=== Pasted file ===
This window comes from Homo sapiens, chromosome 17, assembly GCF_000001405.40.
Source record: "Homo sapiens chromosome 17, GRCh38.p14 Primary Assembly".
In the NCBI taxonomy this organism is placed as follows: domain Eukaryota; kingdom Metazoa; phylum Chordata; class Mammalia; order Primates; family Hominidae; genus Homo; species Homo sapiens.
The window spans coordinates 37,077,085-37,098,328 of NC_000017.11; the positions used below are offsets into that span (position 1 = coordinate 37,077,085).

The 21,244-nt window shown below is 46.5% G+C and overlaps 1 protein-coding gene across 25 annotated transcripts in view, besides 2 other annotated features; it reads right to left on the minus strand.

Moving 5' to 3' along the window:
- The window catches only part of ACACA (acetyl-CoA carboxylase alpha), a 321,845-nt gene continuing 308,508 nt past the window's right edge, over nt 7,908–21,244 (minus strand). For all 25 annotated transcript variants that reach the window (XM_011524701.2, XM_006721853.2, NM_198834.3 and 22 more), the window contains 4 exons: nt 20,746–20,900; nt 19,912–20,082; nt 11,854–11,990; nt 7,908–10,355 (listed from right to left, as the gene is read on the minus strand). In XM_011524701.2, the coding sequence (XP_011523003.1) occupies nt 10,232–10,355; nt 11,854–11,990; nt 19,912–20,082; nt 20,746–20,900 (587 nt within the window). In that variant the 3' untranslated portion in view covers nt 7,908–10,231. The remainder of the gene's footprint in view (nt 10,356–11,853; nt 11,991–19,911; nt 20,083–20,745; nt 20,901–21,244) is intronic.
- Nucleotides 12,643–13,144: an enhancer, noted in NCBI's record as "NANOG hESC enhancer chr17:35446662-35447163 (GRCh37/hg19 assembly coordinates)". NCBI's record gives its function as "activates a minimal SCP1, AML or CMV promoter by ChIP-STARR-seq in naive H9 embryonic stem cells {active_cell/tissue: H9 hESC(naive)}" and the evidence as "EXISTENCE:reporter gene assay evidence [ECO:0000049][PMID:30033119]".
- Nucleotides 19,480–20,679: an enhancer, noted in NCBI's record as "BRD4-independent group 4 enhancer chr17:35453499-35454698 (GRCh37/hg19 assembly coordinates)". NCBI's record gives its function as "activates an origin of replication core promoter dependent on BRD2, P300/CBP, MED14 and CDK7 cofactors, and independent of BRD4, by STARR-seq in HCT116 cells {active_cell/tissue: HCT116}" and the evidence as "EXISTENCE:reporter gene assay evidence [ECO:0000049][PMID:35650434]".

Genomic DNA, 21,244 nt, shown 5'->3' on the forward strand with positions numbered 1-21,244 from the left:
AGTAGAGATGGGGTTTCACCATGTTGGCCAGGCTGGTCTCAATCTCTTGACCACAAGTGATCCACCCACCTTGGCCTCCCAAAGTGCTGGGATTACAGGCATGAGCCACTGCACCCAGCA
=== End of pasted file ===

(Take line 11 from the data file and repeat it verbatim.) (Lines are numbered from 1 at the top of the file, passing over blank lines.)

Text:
AGTAGAGATGGGGTTTCACCATGTTGGCCAGGCTGGTCTCAATCTCTTGACCACAAGTGATCCACCCACCTTGGCCTCCCAAAGTGCTGGGATTACAGGCATGAGCCACTGCACCCAGCA